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Poison ivy gets most of the publicity—it’s been called America’s rash—but poison oak is more insidious and just as likely to set off an allergic reaction.
In the western United States, poison oak (also called Western or Pacific oak) can be a ground vine, climbing vine, or shrub that can thrive at sea level and up to 5,000 feet. In the eastern and southeastern states, Atlantic or Eastern poison oak is much less common than poison ivy, but it’s out there waiting for you come into contact with it. Poison oak looks almost identical to poison ivy, and it will give you the same kind of rash.
Where It’s Not
The areas in which the two varieties of poison oak live don’t overlap. You’ll see either Western or Pacific poison on one side of the country; Atlanta or Eastern poison oak on the other. If you live in Hawaii, Alaska, or in desert climates, don’t worry. Poison oak doesn’t exist in those areas, and it rarely exists in the rain forests of Washington state and Oregon.
What Does Poison Oak Look Like?
Poison oak is very good at camouflaging itself to blend in with surrounding plants. Not only can it grow as a low shrub or vine, it can match the colors of other plants. At different times of the year its leaves can be green, white-ish, purple-red, yellow, or orange.
One distinguishing characteristic of poison oak is a slightly fuzzy appearance. Alternating leaves normally consist of three leaflets but can have as many as five, seven, or nine, all of which have somewhat lobed or tooth-like edges. The leaflets range in size from the length of your thumb to the length of your hand. The plants can produce clusters of green/yellow or white berries, and they lose their leaves in winter.
Western vs Eastern Poison Oak: What’s the Difference?
The difference between Western poison oak and Eastern poison oak is mostly location. However, the Western poison oak leaf has a more rounded, oval appearance. Eastern poison oak leaves have a more pointed look.
What Causes the Allergic Reaction?
Whether its poison oak, poison ivy, or poison sumac, they all contain an oil called urushiol, which is present in the roots, stems, leaves, flowers, and berries. Urushiol causes an allergic reaction in up to 85 percent of people, and it results in a blistering rash and an itch that demands to be scratched.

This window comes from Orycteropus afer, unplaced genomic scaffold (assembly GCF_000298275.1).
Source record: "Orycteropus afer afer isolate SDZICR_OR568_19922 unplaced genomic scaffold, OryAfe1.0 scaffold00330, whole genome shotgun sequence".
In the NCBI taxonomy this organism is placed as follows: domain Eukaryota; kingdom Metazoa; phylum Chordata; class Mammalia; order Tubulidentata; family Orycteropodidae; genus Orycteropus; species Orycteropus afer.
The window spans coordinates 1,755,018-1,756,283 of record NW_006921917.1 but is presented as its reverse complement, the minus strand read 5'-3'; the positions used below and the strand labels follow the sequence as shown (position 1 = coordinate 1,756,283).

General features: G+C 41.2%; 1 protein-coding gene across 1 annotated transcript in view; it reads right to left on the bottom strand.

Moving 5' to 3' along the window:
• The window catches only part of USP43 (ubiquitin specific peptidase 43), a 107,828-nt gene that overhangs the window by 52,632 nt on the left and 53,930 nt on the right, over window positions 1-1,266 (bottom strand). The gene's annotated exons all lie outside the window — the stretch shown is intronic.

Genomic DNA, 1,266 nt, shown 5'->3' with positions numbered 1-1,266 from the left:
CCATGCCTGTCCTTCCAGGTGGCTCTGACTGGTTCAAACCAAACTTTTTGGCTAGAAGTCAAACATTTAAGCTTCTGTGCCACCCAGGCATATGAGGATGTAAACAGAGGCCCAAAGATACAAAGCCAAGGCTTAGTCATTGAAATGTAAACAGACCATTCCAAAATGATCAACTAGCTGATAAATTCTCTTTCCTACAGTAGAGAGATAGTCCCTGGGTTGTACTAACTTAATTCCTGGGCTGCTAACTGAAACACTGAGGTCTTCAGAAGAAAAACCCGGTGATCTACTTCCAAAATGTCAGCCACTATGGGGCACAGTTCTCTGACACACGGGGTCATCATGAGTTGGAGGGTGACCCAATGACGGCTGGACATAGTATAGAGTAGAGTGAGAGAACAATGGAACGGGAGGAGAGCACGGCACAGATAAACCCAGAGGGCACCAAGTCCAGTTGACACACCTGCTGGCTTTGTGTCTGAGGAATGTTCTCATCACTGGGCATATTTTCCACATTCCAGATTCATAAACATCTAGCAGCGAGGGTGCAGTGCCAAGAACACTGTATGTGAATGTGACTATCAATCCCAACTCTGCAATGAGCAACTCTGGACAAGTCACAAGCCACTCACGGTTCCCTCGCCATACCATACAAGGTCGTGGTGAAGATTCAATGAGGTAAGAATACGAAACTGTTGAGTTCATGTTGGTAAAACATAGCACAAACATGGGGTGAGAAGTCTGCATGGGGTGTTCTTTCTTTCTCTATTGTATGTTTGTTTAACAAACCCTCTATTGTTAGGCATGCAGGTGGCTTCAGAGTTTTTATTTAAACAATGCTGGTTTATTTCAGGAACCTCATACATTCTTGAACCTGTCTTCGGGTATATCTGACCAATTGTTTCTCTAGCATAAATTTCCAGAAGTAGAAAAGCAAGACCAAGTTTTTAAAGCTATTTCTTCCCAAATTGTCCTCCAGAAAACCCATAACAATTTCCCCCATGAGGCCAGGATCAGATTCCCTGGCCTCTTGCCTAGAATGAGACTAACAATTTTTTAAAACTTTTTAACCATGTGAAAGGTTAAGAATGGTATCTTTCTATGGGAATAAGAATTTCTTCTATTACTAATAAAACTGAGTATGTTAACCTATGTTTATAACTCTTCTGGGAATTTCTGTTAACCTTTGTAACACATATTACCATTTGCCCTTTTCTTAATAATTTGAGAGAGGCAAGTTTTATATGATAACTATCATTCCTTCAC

When a person comes into contact with poison oak, especially a plant that has been bruised or damaged, the urushiol is quickly absorbed into the skin. You’ll begin having symptoms within a few hours or up to six days later. The irritation and itching will be followed by water-filled blisters.
The symptoms seldom last more than 10 days, with or without treatment, and you cannot transmit poison oak symptoms to another person. However, you can have an allergic reaction by coming into contact with clothes, boots, tools, or pets that brushed against poison oak plants.
How Is Poison Oak Treated?
The treatment is the same as it would be for poison ivy. Here are the basics if you come into contact with poison ivy:
- Immediately (within five minutes) rinse your skin with lukewarm, soapy water.
- Wash your clothing, pets, and tools that might have come in contact with poison oak.
- Do not scratch the affected area.
- Consider using calamine lotion or anti-histamine pills to control itching.
- Apply cool compresses.
Get medical help immediately if you experience swelling of the face or throat, a rash in the genital area, swelling or rash that covers a third of your body, rapidly spreading rash, or signs of infection (pain, redness, pus).
How Can I Protect Myself Against Poison Oak?
The best protection from poison ivy is to learn how to recognize the plant—and then stay away from it or remove it.
The California Poison Control System advises you to wear boots, gloves, long pants, and long sleeves when hiking and to stay on trails—away from brush where poison oak plants grow. Take along a hand sanitizer or alcohol prep pads in case you come into contact with the plant and don’t have access to running water.
Take the same precautions when you’re working in a yard or garden where poison oak might have grown. If you remove it, take out the entire plant, roots and all. If you don’t, the plant will reappear the following spring.
Finally, don’t burn poison oak. The oil in the plant can disperse in smoke and cause respiratory irritation to those who inhale it.